New York City & The Strokes

“I just want to misbehave
I just want to be your slave
Oh, you ain’t never had nothing I wanted
But I want it all
I just can’t figure out…

– The Strokes, “Barely Legal”

I’m currently on an East Coast tour with Gold Motel, and today we rolled into New York City. I’ve never been to New York City before, and I feel fortunate to visit it for the first time while on tour with a band. Few things feel better than visiting a foreign place with the sole purpose of playing music.

Although I’ve only been here a few hours, I have already felt an energetic pulse thriving through the city. Some of my favorite musicians, poets, filmmakers, and artists all hail from New York, and I feel like the works they produced are all products of living in New York, and the lifestyle that goes along with living here. The city has a way of seeping into notes, brush strokes, and rhyme schemes.

So with that said, I have to take this opportunity to pay a bit of homage to not only one of my favorite New York bands, but one of my favorite bands of all time: The Strokes. When I think of The Strokes, I automatically think of New York City, and vice versa. The city is inherently in the album, and in some ways I almost view it as an ode to being young and reckless in New York City. Although “Is This It” is approaching it’s 10 year anniversary, the album still sounds as fresh and energetic as the first time I heard it.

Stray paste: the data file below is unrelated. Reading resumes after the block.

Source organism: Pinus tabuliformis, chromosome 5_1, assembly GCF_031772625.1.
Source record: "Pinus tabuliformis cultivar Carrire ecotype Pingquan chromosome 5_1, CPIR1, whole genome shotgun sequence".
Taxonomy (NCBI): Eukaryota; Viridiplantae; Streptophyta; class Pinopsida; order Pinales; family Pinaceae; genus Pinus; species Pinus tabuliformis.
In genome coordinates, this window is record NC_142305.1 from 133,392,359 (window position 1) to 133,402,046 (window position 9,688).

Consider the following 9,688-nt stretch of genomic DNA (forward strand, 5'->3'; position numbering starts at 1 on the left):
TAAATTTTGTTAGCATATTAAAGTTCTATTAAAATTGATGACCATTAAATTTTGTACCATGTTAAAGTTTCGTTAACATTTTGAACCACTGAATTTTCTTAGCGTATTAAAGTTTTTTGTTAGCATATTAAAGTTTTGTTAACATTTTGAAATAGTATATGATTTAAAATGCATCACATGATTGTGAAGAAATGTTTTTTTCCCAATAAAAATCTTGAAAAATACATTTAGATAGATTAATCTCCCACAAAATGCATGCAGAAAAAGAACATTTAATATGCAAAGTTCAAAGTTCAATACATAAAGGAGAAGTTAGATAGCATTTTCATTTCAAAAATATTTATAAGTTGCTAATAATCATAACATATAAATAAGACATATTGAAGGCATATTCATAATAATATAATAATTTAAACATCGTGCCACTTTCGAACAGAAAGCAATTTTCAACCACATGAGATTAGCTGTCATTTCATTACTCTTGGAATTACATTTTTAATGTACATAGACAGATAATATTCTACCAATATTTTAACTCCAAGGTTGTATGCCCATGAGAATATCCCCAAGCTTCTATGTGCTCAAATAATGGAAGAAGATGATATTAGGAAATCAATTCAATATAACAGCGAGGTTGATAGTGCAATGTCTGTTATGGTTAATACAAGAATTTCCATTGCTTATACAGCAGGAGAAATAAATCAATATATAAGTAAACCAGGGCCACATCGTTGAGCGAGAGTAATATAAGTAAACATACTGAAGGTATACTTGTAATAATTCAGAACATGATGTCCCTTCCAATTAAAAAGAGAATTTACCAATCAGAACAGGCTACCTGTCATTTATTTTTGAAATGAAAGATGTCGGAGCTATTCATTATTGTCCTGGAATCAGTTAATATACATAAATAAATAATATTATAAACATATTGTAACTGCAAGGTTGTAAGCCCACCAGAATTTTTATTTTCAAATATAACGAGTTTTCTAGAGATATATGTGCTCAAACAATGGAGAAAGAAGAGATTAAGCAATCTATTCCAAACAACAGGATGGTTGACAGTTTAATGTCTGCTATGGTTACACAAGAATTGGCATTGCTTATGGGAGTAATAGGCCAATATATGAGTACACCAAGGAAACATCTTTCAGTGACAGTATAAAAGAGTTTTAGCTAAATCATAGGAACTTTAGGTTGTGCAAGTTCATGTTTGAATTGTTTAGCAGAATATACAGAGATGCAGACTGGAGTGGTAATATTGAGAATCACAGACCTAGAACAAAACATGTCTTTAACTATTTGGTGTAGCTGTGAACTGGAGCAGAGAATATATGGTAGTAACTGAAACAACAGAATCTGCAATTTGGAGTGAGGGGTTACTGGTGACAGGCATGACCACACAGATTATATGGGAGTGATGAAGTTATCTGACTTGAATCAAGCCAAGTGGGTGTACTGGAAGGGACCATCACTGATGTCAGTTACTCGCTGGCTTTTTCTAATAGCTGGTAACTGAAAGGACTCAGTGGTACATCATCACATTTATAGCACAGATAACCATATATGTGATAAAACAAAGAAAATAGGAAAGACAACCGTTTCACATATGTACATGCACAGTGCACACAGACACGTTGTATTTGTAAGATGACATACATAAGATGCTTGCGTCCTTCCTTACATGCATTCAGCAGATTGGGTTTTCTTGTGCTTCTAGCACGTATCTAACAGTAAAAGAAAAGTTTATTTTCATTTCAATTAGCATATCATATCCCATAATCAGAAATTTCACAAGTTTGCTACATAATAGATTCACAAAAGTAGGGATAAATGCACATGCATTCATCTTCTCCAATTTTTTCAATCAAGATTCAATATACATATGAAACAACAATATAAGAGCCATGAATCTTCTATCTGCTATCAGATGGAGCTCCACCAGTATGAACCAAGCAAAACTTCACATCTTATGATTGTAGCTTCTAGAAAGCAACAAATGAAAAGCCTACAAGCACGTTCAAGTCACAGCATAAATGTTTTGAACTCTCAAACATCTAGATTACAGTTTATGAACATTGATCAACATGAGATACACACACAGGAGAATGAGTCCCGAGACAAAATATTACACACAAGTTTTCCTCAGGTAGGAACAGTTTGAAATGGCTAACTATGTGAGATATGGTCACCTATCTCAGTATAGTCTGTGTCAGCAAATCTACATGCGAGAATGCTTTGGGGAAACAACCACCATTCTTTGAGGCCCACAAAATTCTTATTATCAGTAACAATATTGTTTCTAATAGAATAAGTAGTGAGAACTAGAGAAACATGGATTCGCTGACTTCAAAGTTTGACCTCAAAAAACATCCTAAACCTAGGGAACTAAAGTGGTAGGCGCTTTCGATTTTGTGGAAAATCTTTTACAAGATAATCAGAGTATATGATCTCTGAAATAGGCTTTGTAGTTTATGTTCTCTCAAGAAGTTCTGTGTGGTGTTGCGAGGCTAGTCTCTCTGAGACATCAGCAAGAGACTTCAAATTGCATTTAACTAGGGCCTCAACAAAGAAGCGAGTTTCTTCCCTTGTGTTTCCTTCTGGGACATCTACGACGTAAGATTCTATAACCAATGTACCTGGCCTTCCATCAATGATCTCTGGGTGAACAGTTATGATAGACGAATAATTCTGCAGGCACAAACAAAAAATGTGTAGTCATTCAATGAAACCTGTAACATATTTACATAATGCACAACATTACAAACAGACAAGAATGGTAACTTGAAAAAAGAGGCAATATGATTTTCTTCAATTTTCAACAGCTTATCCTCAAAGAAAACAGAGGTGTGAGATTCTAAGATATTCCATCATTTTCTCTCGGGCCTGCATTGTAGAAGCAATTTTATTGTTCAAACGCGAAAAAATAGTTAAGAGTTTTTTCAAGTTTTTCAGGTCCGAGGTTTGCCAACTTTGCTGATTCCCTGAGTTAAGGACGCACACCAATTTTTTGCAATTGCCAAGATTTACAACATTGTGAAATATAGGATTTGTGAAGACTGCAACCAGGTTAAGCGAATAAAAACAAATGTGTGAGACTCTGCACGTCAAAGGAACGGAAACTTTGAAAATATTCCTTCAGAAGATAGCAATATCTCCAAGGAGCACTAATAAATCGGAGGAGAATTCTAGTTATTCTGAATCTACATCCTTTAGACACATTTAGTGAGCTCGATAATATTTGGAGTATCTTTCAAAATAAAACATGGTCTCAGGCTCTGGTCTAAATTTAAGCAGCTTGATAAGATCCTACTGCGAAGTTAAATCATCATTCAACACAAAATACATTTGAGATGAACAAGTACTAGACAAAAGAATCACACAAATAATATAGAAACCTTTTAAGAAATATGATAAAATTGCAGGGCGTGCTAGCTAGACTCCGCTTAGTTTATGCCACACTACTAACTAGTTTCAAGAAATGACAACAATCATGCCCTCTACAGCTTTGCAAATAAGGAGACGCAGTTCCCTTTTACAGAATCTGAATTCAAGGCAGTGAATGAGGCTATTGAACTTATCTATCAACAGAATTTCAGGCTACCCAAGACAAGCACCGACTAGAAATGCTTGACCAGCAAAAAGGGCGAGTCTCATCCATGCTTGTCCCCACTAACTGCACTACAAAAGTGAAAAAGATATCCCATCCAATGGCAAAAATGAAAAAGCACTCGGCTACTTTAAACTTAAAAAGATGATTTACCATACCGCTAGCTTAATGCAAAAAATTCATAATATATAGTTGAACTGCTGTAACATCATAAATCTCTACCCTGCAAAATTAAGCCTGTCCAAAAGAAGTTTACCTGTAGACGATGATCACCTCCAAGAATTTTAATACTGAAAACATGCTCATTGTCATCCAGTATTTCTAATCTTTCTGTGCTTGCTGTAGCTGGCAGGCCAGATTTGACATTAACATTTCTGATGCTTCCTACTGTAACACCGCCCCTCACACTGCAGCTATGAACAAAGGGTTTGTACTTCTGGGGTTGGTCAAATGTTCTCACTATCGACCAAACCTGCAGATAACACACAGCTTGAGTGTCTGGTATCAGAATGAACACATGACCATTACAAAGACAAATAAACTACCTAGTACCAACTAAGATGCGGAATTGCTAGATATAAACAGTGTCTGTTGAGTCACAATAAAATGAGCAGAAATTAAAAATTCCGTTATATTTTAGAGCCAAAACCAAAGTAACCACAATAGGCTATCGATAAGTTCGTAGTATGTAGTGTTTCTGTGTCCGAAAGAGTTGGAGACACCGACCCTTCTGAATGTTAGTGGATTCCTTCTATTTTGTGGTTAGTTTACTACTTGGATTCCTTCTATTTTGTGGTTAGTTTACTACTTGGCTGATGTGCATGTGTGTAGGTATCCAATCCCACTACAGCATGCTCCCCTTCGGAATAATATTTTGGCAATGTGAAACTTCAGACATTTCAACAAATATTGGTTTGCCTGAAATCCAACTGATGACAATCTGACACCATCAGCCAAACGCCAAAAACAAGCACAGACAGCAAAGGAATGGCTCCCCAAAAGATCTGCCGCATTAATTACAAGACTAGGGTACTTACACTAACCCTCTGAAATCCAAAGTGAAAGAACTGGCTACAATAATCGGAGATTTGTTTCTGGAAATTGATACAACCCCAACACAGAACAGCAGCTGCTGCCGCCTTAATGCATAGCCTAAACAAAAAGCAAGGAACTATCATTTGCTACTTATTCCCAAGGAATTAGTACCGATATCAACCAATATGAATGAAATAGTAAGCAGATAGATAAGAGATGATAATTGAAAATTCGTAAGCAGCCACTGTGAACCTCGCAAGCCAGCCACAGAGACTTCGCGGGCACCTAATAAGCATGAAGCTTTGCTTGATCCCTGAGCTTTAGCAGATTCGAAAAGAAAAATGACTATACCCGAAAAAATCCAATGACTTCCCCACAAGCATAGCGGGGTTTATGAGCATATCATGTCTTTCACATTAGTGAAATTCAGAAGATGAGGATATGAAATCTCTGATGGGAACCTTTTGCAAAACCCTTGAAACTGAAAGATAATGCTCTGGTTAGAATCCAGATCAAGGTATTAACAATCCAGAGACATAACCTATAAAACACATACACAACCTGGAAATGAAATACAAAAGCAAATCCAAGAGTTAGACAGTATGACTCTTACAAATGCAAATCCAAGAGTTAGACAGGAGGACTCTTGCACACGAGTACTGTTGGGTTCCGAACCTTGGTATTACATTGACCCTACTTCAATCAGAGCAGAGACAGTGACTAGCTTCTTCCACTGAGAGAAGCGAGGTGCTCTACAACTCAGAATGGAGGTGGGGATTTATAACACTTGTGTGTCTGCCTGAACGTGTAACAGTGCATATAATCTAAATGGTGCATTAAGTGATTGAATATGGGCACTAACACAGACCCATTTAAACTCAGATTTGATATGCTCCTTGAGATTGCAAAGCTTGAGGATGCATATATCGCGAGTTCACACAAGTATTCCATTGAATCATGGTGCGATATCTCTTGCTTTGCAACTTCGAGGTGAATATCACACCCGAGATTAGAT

I have listened to “Is This It” front to back hundreds and hundreds of times, and I still can’t get enough of it. I grew up with that album, and it was as big a part of my youth as my family and friends were. It’s influence on me is tremendous, and I hope to gain an even greater insight into the album as I spend time in New York.

Although The Strokes seem to be in a state of confusion as of recently, their future is almost inconsequential to their past. They wrote incredible pop songs disguised as gritty, urban rock ‘n roll music and in the process set a new standard for what a modern rock ‘n roll band should look and sound like. Despite what happens in the future, “Is This It” will always be there.

In the same way that Frank O’Hara’s poetry captured bohemian life in New York City in the fifties, and The Velvet Underground captured the New York art scene in the sixties, I view “Is This It” as a permanent time capsule of New York City in the beginning of the 21st century. And now I’m going to stop writing about The Strokes and go walk around and explore a bit. Till next time…



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